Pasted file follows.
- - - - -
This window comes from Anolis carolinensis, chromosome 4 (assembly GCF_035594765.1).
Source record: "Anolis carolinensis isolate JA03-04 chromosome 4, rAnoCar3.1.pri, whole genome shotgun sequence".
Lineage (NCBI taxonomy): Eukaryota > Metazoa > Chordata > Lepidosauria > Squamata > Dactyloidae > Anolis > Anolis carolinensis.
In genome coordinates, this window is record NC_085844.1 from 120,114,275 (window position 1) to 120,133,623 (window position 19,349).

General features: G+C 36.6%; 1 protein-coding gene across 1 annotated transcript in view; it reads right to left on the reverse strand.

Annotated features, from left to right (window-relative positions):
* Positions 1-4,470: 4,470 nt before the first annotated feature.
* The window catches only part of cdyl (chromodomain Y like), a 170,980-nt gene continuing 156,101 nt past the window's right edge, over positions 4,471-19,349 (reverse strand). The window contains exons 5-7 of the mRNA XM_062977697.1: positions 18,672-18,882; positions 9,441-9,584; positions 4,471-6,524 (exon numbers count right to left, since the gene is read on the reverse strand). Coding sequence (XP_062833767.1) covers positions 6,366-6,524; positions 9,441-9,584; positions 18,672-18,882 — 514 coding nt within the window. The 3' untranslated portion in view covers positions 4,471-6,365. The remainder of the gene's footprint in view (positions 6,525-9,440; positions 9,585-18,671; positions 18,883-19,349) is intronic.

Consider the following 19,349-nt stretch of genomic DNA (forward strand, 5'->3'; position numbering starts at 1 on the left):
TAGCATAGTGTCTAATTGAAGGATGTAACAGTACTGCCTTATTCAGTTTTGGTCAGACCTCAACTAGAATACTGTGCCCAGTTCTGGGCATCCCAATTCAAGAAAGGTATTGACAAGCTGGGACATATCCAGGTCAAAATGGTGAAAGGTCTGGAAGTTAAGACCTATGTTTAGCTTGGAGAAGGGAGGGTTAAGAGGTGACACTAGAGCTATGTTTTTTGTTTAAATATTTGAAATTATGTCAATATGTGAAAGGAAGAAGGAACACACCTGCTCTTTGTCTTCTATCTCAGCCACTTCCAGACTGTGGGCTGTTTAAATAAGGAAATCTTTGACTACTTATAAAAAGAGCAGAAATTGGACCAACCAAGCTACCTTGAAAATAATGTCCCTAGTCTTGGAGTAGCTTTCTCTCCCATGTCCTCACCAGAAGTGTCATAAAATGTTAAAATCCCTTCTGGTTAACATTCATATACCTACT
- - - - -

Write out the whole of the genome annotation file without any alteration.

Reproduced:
This window comes from Anolis carolinensis, chromosome 4 (assembly GCF_035594765.1).
Source record: "Anolis carolinensis isolate JA03-04 chromosome 4, rAnoCar3.1.pri, whole genome shotgun sequence".
Lineage (NCBI taxonomy): Eukaryota > Metazoa > Chordata > Lepidosauria > Squamata > Dactyloidae > Anolis > Anolis carolinensis.
In genome coordinates, this window is record NC_085844.1 from 120,114,275 (window position 1) to 120,133,623 (window position 19,349).

General features: G+C 36.6%; 1 protein-coding gene across 1 annotated transcript in view; it reads right to left on the reverse strand.

Annotated features, from left to right (window-relative positions):
* Positions 1-4,470: 4,470 nt before the first annotated feature.
* The window catches only part of cdyl (chromodomain Y like), a 170,980-nt gene continuing 156,101 nt past the window's right edge, over positions 4,471-19,349 (reverse strand). The window contains exons 5-7 of the mRNA XM_062977697.1: positions 18,672-18,882; positions 9,441-9,584; positions 4,471-6,524 (exon numbers count right to left, since the gene is read on the reverse strand). Coding sequence (XP_062833767.1) covers positions 6,366-6,524; positions 9,441-9,584; positions 18,672-18,882 — 514 coding nt within the window. The 3' untranslated portion in view covers positions 4,471-6,365. The remainder of the gene's footprint in view (positions 6,525-9,440; positions 9,585-18,671; positions 18,883-19,349) is intronic.

Consider the following 19,349-nt stretch of genomic DNA (forward strand, 5'->3'; position numbering starts at 1 on the left):
TAGCATAGTGTCTAATTGAAGGATGTAACAGTACTGCCTTATTCAGTTTTGGTCAGACCTCAACTAGAATACTGTGCCCAGTTCTGGGCATCCCAATTCAAGAAAGGTATTGACAAGCTGGGACATATCCAGGTCAAAATGGTGAAAGGTCTGGAAGTTAAGACCTATGTTTAGCTTGGAGAAGGGAGGGTTAAGAGGTGACACTAGAGCTATGTTTTTTGTTTAAATATTTGAAATTATGTCAATATGTGAAAGGAAGAAGGAACACACCTGCTCTTTGTCTTCTATCTCAGCCACTTCCAGACTGTGGGCTGTTTAAATAAGGAAATCTTTGACTACTTATAAAAAGAGCAGAAATTGGACCAACCAAGCTACCTTGAAAATAATGTCCCTAGTCTTGGAGTAGCTTTCTCTCCCATGTCCTCACCAGAAGTGTCATAAAATGTTAAAATCCCTTCTGGTTAACATTCATATACCTACT